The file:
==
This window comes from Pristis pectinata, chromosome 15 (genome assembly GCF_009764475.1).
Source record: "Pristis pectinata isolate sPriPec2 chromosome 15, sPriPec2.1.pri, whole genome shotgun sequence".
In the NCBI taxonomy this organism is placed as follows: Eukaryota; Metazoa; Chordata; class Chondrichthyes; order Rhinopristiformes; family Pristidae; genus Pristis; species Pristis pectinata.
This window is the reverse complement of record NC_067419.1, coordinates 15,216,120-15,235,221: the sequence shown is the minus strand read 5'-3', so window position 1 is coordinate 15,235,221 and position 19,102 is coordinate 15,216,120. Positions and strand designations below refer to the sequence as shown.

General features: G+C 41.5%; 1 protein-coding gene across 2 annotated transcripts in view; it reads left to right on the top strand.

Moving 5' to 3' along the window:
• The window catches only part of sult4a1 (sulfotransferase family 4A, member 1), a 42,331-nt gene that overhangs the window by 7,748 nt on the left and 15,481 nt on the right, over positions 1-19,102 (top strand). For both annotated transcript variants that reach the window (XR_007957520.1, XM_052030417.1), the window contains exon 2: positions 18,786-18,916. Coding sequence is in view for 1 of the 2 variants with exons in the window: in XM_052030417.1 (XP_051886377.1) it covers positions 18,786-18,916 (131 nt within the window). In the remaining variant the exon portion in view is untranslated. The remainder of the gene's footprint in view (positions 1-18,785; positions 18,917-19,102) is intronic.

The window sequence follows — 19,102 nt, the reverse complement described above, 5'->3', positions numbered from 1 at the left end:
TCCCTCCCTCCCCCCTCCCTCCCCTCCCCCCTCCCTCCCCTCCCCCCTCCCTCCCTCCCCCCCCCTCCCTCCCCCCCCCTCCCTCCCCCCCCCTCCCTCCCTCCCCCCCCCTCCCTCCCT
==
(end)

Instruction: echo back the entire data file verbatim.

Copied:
This window comes from Pristis pectinata, chromosome 15 (genome assembly GCF_009764475.1).
Source record: "Pristis pectinata isolate sPriPec2 chromosome 15, sPriPec2.1.pri, whole genome shotgun sequence".
In the NCBI taxonomy this organism is placed as follows: Eukaryota; Metazoa; Chordata; class Chondrichthyes; order Rhinopristiformes; family Pristidae; genus Pristis; species Pristis pectinata.
This window is the reverse complement of record NC_067419.1, coordinates 15,216,120-15,235,221: the sequence shown is the minus strand read 5'-3', so window position 1 is coordinate 15,235,221 and position 19,102 is coordinate 15,216,120. Positions and strand designations below refer to the sequence as shown.

General features: G+C 41.5%; 1 protein-coding gene across 2 annotated transcripts in view; it reads left to right on the top strand.

Moving 5' to 3' along the window:
• The window catches only part of sult4a1 (sulfotransferase family 4A, member 1), a 42,331-nt gene that overhangs the window by 7,748 nt on the left and 15,481 nt on the right, over positions 1-19,102 (top strand). For both annotated transcript variants that reach the window (XR_007957520.1, XM_052030417.1), the window contains exon 2: positions 18,786-18,916. Coding sequence is in view for 1 of the 2 variants with exons in the window: in XM_052030417.1 (XP_051886377.1) it covers positions 18,786-18,916 (131 nt within the window). In the remaining variant the exon portion in view is untranslated. The remainder of the gene's footprint in view (positions 1-18,785; positions 18,917-19,102) is intronic.

The window sequence follows — 19,102 nt, the reverse complement described above, 5'->3', positions numbered from 1 at the left end:
TCCCTCCCTCCCCCCTCCCTCCCCTCCCCCCTCCCTCCCCTCCCCCCTCCCTCCCTCCCCCCCCCTCCCTCCCCCCCCCTCCCTCCCCCCCCCTCCCTCCCTCCCCCCCCCTCCCTCCCT